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CDC to Make Masks Mandatory in Cruise Terminals, Cruise Ships in the U.S.
CDC to Make Masks Mandatory in Cruise Terminals, Cruise Ships in the U.S.
Cruise Lines Switch COVID Testing Window from 3 Days to 2 Before Embarkation
Miami Port

Cruise Lines Switch COVID Testing Window from 3 Days to 2 Before Embarkation

Cruise Lines Switch COVID Testing Window from 3 Days to 2 Before Embarkation
Miami Port

September 03, 2021

Aaron Saunders
News and Features Editor
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(Updaetd 5:30 p.m. EDT) -- Several cruise lines introduced changes overnight to mandatory testing requirements for passengers sailing on cruises this month, shortening the window for producing a negative COVID-19 test from three days prior to embarkation to just two.

Late Thursday, Carnival Cruise Line and Princess Cruises have modified their health and safety protocol webpages to reflect the changes. However, as this requirement is being mandated by the U.S. Centers for Disease Control and Prevention, passengers booked on sailings departing from U.S. homeports later this month should be prepared for the shortened testing requirements.

Other lines now mandating two-day testing for U.S. departures include Celebrity, Holland America Line, MSC Cruises and Royal Caribbean, all of which adjusted their policies today.

There is no change for Norwegian Cruise Line sailings from the U.S., as Norwegian mandates every embarking passenger ungergo rapid antigen testing pierside prior to embarkation. The same is true for Disney Cruise LIne, which already mandates all passengers undergo pierside testing (passengers under 12 years of age on Disney are still required to obtain a negative PCR test prior to embarkation, however).

For Carnival, Celebrity, Holland America Line, MSC and Royal Caribbean, any sailing departing on or after September 13, 2021 will require passengers to be tested no more than two days in advance. For Princess, the requirement goes into effect with the September 19 voyage of Majestic Princess from Seattle. (Cruise Critic will be onboard for this one.)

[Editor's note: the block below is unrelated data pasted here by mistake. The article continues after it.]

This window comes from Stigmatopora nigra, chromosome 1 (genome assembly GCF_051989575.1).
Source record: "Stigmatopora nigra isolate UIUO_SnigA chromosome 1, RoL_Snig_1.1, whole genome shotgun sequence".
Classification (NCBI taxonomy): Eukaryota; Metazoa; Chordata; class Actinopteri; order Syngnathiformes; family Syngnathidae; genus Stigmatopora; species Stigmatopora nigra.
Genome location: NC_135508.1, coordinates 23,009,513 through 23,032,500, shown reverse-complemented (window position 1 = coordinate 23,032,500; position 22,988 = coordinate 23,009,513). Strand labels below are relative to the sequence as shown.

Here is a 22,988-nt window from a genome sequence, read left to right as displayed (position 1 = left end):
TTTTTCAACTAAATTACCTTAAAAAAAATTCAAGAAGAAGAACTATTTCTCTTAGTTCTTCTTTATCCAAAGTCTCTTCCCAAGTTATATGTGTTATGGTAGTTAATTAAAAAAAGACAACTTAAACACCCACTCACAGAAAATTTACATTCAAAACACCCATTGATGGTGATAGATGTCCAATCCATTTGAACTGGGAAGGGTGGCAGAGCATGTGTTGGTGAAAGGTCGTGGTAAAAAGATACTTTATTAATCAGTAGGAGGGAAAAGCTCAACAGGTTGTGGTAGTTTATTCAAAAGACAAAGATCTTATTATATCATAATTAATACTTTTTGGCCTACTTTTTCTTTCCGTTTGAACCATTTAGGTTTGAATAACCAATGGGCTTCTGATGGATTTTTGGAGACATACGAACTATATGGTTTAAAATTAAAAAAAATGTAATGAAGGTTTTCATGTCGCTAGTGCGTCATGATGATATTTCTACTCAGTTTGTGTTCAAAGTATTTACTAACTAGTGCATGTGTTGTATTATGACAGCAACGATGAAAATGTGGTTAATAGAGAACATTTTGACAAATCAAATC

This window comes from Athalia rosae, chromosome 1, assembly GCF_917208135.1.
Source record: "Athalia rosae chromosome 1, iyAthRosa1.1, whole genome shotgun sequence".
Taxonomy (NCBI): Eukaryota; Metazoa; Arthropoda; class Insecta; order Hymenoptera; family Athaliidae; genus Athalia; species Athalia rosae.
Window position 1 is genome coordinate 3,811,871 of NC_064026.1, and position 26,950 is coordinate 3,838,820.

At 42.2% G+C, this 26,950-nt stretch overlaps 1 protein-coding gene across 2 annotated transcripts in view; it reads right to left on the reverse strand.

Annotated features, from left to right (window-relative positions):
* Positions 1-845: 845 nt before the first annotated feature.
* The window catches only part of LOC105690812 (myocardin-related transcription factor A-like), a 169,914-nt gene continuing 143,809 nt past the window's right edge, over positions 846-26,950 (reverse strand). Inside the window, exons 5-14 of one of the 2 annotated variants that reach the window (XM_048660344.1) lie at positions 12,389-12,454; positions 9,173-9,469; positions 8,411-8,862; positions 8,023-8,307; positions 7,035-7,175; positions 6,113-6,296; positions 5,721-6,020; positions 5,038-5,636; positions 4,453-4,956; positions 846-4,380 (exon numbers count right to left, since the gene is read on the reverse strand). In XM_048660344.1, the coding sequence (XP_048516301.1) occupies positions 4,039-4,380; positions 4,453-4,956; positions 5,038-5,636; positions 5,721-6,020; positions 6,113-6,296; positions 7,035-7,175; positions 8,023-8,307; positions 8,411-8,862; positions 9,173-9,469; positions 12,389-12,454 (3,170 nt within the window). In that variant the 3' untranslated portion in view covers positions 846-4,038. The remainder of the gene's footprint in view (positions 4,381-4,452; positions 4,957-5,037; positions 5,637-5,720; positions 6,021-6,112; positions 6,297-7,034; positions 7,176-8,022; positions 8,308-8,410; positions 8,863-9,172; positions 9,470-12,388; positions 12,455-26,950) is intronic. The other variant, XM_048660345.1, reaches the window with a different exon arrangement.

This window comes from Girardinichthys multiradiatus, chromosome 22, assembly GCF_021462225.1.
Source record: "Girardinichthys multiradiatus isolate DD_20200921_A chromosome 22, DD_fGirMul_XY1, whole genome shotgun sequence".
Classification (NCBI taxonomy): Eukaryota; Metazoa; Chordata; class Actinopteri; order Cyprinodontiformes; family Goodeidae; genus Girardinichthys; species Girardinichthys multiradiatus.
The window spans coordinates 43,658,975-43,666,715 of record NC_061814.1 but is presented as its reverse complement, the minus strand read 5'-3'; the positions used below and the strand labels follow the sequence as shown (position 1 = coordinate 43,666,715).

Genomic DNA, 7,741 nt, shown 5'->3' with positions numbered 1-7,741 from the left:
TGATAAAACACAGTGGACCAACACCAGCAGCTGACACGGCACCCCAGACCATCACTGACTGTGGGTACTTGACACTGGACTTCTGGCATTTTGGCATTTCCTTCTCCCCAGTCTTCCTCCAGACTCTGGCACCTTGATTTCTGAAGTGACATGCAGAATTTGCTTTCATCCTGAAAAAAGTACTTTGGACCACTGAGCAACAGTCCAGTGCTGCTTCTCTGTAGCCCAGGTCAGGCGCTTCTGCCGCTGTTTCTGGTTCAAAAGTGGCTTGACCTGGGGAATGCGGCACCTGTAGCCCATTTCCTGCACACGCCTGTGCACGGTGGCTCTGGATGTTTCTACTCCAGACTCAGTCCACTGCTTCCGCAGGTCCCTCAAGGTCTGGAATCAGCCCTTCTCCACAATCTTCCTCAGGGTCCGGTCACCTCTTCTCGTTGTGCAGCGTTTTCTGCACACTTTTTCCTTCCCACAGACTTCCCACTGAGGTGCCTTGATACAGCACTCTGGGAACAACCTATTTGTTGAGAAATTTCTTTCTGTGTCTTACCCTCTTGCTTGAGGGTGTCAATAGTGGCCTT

Both Carnival and Princess are taking pains to advise booked passengers on what the new testing window means. For example, passengers sailing on a Saturday could get tested as early as Thursday; those departing on Sundays could be tested as early as Friday.

This is a change from the previous requirements, which were hour-based.

"The two-day timeframe provides you with more flexibility than a 48-hour timeframe," reads a statement on the Princess Cruises website. "By using the two-day window, your test validity does not depend on the time of your embarkation or the time of the day that your test was administered."

Accepted tests can be either antigen or PCR. Some at-home self-test kits can be used, provided those tests meet certain criteria, including the mandate that self-test kits "must include a telehealth service affiliated with the manufacturer of the test that provides real-time supervision remotely through an audio and video connection."

Unvaccinated passengers must take a PCR test.

The Changing Landscape of Requirements

The CDC in Atlanta, Georgia (Photo: bear_productions/Shutterstock.com)

This new mandate is the latest in a line of changes that have occurred with seemingly little to no notice, based on guidance from the CDC and the changing landscape of COVID-19 brought about by the widespread delta variant.

Masks and testing were introduced aboard Carnival ships in early August, and the line recently announced it would deploy mobile testing centers to its U.S. homeports for those unable to test in time for embarkation -- a move that suggests precruise testing will be here for some time yet.

Princess Cruises also stated it would look into deploying mobile testing units for use pierside for passengers who cannot get test results back in time.

"We understand that it may be difficult for some of our guests to find testing that can provide results within a 2-day turnaround," states the Princess Cruises website. "Accordingly, for guests who did not receive their test results within 2 days prior to their embarkation, we are working to set up mobile testing sites near our embarkation ports to conduct COVID-19 testing the day before, or day of, your cruise departure."

Princess warns on its website that such pierside testing, when available, will not be free of charge, but that costs can possibly be billed back to an insurance provider. No further details were available at press time.

The issue of precruise testing is stressful for many, as sourcing tests can be difficult depending on where you live. Price, too, depends on where you reside or what kind of insurance coverage you have. While major international airports offer rapid PCR and antigen testing by appointment, these options often carry hefty fees.

Pre-COVID, cruisers didn't need to worry about any of this. These days, though, travelers need to keep their eyes glued to the health and safety pages of their cruise line's website, their emails and their cruise line apps for any last-minute health and safety modifications required on their voyage.

These can, and will, change with little to no notice.

Cruise Critic will update this article as more information becomes available.

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